It’s reported that Gene Roddenberry (whose health was in serious decline) had concerns about The Undiscovered Country, specifically the prejudice and bigotry displayed by the Enterprise crew and the more militaristic approach to Starfleet, conflicting with the more altruistic vision he had for Star Trek and its characters.  These are certainly valid points but can largely be forgiven when taken in the context of the film’s story and the history of the conflict between the Federation and the Klingon Empire and those aforementioned parallels to America and Russia.

Climaxing with a tense and exciting finale featuring an explosive space battle between the Enterprise, Excelsior and a prototype Klingon vessel and a desperate race to prevent the assassination of the Federation President (played by Robocop’s Kurtwood Smith), Star Trek VI: The Undiscovered Country is a fitting conclusion to the original cast’s tenure and a satisfying celebration of the franchise that remains one of its most enjoyable big screen instalments.

Geek fact!

Star Trek VI includes a cameo from one of Hollywood’s hottest rising stars of the 1990s – and Star Trek fan – Christian Slater.

What are your memories of Star Trek VI? Share your thoughts below!

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Once more unto the breach: the original cast of ‘Star Trek’ assembled for their final adventure…

R.I.P. Harve Bennett

This week sadly saw the loss of another member of the Star Trek family, this time producer/writer Harve Bennett who began his association with the franchise as a Producer on Star Trek II: The Wrath of Khan.

Already a veteran television producer with credits including Mod Squad, The Six Million Dollar Man and The Bionic Woman, Bennett was brought into the Star Trek fold by Paramount Pictures, unimpressed with Gene Rodenberry’s troubled production of the over-budget (yet financially successful) Star Trek: The Motion Picture.  Unfamiliar with Star Trek at this point, Bennett viewed all 79 episodes of the original series and it was “Space Seed” that he singled out as a springboard for the next Star Trek feature film.

With Director Nicholas Meyer, Bennett sought a fresh approach to the world of Star Trek that would reinvigorate the franchise yet oddly bring it closer to the spirit of the original series.  Star Trek II: The Wrath of Khan would be a resounding success and Bennett would go on to produce sequels Star Trek III: The Search for Spock (which he also wrote), the massively successful Star Trek IV: The Voyage Home (co-writing the screenplay with Nicholas Meyer) and the William Shatner helmed Star Trek V: The Final Frontier – where he made an onscreen cameo as a Starfleet Admiral.

Whilst some elements of Bennett’s reinterpretation of Star Trek are still divisive (the more militaristic depiction of Starfleet for example), he brought the heart and soul of the series to the fore and much like J.J. Abrams some years later realised that it was the characters that were much beloved and drove the stories.  It’s also ironic that Bennett had originally pitched an idea for Star Trek VI which would have featured a new cast portraying the younger Kirk, Spock, McCoy et al at Starfleet Academy.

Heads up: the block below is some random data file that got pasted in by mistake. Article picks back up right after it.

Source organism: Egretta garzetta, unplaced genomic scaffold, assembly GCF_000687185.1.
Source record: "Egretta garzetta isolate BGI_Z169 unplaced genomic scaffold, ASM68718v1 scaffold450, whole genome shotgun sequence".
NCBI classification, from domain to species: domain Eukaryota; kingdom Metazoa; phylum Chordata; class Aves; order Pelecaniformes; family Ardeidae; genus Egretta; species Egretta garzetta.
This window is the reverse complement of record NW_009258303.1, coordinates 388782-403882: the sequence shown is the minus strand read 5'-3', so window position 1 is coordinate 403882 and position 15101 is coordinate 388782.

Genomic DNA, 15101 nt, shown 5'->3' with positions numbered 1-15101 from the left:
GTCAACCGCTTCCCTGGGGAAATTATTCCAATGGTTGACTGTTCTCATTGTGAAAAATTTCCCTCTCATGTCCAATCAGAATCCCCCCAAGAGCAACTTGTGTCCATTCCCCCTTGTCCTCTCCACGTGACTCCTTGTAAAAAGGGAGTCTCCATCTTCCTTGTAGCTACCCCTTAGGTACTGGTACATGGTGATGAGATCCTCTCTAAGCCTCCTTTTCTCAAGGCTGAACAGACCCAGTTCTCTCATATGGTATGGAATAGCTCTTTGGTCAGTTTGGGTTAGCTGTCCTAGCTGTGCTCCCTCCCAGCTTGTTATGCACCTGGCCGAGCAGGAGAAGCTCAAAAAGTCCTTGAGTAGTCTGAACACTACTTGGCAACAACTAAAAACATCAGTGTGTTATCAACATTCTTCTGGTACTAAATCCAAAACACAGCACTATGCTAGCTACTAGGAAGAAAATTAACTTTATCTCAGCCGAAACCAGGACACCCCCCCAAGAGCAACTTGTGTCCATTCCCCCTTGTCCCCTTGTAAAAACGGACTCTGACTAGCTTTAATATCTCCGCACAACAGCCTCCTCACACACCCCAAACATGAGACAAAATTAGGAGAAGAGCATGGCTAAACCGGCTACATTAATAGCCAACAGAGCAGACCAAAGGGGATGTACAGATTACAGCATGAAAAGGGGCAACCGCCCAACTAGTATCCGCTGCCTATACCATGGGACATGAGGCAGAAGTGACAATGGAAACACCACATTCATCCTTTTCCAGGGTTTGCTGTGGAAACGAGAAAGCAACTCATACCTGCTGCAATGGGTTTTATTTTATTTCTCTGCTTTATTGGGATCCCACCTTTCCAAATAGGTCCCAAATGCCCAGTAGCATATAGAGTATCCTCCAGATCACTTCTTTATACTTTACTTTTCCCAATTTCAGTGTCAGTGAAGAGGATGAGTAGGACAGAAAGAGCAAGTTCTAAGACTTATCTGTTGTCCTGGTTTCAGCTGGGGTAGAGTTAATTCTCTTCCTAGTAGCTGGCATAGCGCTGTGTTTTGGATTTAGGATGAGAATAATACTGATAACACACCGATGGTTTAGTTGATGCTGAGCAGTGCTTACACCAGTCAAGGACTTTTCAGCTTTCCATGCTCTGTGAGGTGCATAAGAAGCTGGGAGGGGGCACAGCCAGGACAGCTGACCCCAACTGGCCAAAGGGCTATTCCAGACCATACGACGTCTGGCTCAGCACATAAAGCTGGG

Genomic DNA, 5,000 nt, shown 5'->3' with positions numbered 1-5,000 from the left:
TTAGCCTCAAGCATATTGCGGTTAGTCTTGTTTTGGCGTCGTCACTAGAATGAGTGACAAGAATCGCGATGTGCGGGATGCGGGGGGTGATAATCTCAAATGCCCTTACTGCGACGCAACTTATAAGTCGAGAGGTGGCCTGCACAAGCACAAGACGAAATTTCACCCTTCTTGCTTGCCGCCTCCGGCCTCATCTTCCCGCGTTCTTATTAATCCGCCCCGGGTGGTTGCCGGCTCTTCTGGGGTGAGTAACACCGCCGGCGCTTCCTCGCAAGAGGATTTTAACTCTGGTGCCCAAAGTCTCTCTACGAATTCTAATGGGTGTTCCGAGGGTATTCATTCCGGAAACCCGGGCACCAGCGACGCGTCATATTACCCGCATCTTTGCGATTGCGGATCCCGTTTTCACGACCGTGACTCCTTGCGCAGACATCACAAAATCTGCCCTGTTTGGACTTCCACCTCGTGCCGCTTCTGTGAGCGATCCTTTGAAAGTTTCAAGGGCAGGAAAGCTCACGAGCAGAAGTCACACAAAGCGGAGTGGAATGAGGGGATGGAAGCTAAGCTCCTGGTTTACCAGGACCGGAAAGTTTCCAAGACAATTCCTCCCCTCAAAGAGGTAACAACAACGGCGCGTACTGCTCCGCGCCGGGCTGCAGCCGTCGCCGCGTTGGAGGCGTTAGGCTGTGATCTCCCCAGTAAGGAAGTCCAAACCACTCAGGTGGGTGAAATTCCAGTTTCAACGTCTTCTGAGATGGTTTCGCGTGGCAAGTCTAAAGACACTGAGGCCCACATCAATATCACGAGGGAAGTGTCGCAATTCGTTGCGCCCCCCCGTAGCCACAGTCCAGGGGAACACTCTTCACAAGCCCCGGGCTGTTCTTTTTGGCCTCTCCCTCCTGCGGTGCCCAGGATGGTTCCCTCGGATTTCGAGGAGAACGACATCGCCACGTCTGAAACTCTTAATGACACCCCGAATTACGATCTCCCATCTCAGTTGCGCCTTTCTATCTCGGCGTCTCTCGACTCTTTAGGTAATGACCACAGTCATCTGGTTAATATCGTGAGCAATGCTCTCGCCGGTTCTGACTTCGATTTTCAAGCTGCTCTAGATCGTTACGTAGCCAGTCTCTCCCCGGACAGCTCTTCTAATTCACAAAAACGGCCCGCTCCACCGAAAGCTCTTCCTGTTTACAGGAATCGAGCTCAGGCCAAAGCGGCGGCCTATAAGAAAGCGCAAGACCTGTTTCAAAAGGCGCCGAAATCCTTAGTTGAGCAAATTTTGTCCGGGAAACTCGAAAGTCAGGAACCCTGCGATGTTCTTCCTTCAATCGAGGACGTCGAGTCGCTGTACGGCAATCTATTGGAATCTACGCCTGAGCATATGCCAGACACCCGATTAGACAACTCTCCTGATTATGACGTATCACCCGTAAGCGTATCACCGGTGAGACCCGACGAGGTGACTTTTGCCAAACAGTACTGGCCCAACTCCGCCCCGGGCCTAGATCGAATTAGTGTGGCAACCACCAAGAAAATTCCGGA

Harve Bennett’s contribution to the Star Trek franchise was more than significant and ensured its longevity both on the big screen and on television (Star Trek: The Next Generation would not have been possible without the success of The Voyage Home) where it has evolved and reinvented itself for almost fifty years and will continue to do so for decades to come.

Harve Bennett died 4th March 2015 aged 84.

You can read the GBUK Classics review of Star Trek II: The Wrath of Khan here.

Producer Harve Bennett oversaw the production of four of the original 'Star Trek' feature films including 'Star Trek III: The Search for Spock' which saw the directorial debut of Leonard Nimoy.

Producer Harve Bennett oversaw the production of four of the original ‘Star Trek’ feature films including ‘Star Trek III: The Search for Spock’ which saw the directorial debut of Leonard Nimoy.

R.I.P. Leonard Nimoy

Words truly escaped me when the news broke yesterday of the death of Leonard Nimoy, best known for his portrayal of the iconic character of Mr. Spock in the equally iconic science fiction television series, Star Trek.

Having been a Star Trek fan for the majority of my geeky existence (so far) I cannot express how saddened I felt upon hearing the news, it felt like losing a friend – not someone I knew personally or had even met, yet, someone who was always strangely part of my life.  Nimoy’s contribution to Star Trek (and film and television in general) cannot be understated, his nuanced and introspective portrayal of Spock always captivating and effective in conveying the character’s struggles to reconcile the emotional and logical parts of his half human/half Vulcan heritage.  Nimoy shared great onscreen chemistry with co-star William Shatner’s Captain Kirk, a friendship that would filter into their personal lives with the two becoming close friends during and beyond their Star Trek years.

Aside from his role as Spock in the original Star Trek series (as well as guest starring in the Star Trek: The Next Generation two-parter “Unification”), Nimoy would go on to direct big screen voyages Star Trek III: The Search for Spock and Star Trek IV: The Voyage Home as well as serve as an executive producer on Star Trek VI: The Undiscovered Country where he also worked with director Nicholas Meyer on the film’s story.